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DGU notes

Discussion in 'Legal' started by Carl N. Brown, Aug 18, 2006.

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  1. Carl N. Brown

    Carl N. Brown Member

    May 10, 2005
    Kingsport Tennessee


    Gary Kleck: "Most national surveys have samples in the 600-1600 range."

    The Kleck and Gertz NSDS had 4,977 respondents.

    The DoJ NIJ had 2,568 respondents, which Cook and Ludwig considered
    a good national sample size.

    Lott's questioned 1997 survey had a sample size of 2424, and Lott's
    well documented 2002 survey had about 1015 respondents surveyed.


    Previously, as in his Feb 1988 Social Problems article cited as
    cast in stone by some in the DGU debate, Kleck had analyzed the
    survey work of others; Kleck's Spring 1993 National Self-Defense
    Survey NSDS was his first personal survey. The difference in DGU
    counts between Feb 1988 (1.1 million) and Spring 1993 (2.5 million)
    reported by Kleck (in 1994 and 1995) is not Kleck's differences:
    the differences are between previous surveys and Kleck's 1993
    survey. According to Kleck, by 1994 there had been at least
    14 surveys implying anywhere from 700,000 to 3.6 million DGUs
    per year.

    Of the 1993 NSDS 4,977 sample, Kleck reported: "A total of
    194 persons (weighted; 213 unweighted cases) reported a DGU
    involving either themselves or someone else in their household,
    165 reported a DGU in which they had personally participated
    in the previous five years, and 66 reported a personal DGU in
    the past one year preceding the survey...." 3 Sep 1995 Letter
    from Kleck to Maryland Governor's Commission on Gun Violence.

    The 1994 NSPOF survey, reported by Cook and Ludwig, had
    2568 people surveyed with 45 respondents reporting DGU. Using
    methods from Kleck and Gertz to eliminate false or atypical
    respondents, Cook and Ludwig pared that down to 19 DGU
    respondents for their 1997 report for the DoJ NIJ.

    Lott's questioned Spring 1997 DGU study had 28 DGU respondents
    of a 2424 sample. Lott's well documented Fall 2002 DGU study
    had a sample of 1015 with 13 DGU respondents, The 1015 sample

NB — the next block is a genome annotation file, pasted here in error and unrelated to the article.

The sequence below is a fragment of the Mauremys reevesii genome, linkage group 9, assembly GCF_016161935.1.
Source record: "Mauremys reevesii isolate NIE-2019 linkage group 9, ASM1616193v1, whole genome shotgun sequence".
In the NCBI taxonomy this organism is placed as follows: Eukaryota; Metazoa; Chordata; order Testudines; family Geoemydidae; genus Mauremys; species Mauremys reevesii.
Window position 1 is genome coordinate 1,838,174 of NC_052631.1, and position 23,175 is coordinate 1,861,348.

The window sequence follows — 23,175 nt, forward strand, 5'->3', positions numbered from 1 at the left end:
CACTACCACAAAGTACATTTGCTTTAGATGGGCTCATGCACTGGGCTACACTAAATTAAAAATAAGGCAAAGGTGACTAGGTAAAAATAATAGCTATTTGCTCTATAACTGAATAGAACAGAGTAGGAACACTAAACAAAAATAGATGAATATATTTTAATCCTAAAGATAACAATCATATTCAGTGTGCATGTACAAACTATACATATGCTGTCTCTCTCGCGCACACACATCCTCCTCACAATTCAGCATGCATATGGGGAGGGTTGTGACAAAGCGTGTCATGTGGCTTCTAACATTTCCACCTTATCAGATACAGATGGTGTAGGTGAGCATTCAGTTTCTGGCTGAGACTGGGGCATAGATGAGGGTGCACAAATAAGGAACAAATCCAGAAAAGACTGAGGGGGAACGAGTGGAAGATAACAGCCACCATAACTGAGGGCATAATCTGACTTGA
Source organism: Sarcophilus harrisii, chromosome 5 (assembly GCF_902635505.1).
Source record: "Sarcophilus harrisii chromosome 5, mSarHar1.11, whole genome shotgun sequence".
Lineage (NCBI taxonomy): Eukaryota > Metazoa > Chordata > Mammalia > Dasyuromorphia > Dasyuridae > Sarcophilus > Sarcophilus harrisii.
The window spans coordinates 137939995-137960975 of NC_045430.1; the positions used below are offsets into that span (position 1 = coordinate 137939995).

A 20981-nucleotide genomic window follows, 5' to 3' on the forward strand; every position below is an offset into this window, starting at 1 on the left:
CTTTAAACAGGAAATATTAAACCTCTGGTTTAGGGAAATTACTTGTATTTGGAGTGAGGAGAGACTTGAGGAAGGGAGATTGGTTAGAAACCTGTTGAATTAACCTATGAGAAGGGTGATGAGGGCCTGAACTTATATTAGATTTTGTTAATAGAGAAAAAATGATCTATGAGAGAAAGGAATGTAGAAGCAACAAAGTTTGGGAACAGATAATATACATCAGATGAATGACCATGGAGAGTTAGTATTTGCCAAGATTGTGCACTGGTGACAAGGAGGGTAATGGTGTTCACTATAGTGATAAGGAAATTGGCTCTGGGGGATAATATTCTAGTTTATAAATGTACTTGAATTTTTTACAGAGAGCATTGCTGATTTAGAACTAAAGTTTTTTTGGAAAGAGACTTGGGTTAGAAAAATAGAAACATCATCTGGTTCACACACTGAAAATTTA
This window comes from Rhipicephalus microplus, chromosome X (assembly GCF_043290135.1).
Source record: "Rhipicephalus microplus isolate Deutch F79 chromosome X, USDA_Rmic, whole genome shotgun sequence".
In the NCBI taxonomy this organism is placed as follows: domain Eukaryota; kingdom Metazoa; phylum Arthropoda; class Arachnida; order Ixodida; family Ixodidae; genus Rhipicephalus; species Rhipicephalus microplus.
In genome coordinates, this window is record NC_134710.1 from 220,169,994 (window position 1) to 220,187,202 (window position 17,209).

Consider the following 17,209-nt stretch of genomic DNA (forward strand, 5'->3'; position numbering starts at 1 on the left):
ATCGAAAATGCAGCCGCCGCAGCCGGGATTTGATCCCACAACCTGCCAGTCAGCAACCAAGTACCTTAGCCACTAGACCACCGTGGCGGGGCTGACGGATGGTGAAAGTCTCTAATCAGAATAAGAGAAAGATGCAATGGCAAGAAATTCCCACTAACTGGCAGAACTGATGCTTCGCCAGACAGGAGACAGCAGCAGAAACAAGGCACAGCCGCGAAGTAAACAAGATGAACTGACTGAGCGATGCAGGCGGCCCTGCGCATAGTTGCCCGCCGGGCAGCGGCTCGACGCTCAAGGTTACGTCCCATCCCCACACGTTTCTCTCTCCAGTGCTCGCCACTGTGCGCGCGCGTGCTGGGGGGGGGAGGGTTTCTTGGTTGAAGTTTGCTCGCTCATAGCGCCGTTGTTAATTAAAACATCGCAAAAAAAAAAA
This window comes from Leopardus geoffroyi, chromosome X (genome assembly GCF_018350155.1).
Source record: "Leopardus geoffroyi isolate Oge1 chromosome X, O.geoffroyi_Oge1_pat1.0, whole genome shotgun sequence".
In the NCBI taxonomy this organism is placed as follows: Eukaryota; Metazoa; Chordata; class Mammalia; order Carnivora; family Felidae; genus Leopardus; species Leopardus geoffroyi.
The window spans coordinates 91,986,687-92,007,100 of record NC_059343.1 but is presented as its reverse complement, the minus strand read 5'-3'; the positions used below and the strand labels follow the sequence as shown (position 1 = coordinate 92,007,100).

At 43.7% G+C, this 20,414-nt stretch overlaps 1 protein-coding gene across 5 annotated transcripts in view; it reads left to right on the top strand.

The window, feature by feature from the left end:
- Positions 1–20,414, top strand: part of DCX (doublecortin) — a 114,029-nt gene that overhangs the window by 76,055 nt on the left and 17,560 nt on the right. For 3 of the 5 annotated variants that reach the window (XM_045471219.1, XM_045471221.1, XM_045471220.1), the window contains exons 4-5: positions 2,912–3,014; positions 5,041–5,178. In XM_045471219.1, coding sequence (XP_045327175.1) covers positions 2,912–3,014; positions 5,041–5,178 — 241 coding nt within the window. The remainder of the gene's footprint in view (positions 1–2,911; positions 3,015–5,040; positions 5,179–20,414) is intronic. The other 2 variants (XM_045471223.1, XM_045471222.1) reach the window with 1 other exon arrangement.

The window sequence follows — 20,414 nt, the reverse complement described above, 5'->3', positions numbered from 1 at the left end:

is mid-way in the typical national survey range of 600 to 1600
    reported by Kleck.

    The questioning protocol of the DoJ NCVS survey that gives
    108,000 DGU incidents is thus:
    . Have you been a victim of a crime?
    . . If yes, did you resist?
    . . . If yes, did you use a gun?
    This gives a measure of FAILED DGU incidents.

    The NSPOF survey that gave 3.1 million DGU individuals (weighted
    down to 1.48 million DGU individuals) and 23 million DGU incidents
    (weighted down to 4.7 million DGU incidents) asks nearly everyone:
    . Have you used a gun defensively even if not fired in the past year?
    This gives a measure of SUCCESSFUL DGU incidents.

    The FBI UCR that lists ~170 justifiable homicides by shooting
    is limited to killing of a felon in commission of a felony by
    a citizen according to police crime report. FBI UCR notes that
    this does not represent adjudication of voluntary manslaughters
    as justifiable homicides or self-defense by prosecutor, grand
    jury, judge, trial jury or appellate court.

    Justifiable homicide is not just killing of a felon during
    commission of a felony as reported by police: it is the use
    of lethal force under circumstances where a reasonable person
    would be in fear of imminent death or greivous bodily harm, as
    adjudicated by the courts.

    For a final adjudicated justifiable homicide figure, Kleck guesses
    under 3,000 while Lott guesses about 1,000 per annum. (Since this
    is an important crime figure, why is there no official effort to
    determine the annual number of adjudicated justifiable homicides?)

    The national surveys cited by Kleck include
    (by Year, Survey, Area: national DGU estimate):
    1976, Field, CA: 3,052,717
    1977, Bordua, IL: 1,414,544
    1978, Cambridge Reports, USA: n/a
    1978, DMI (a), USA: 2,141,512
    1978, DMI (b), USA: 1,098,409
    1981, Hart, USA: 1,787,461
    1982, Ohio, OH: 771,943
    1989, Time/CNN, USA: n/a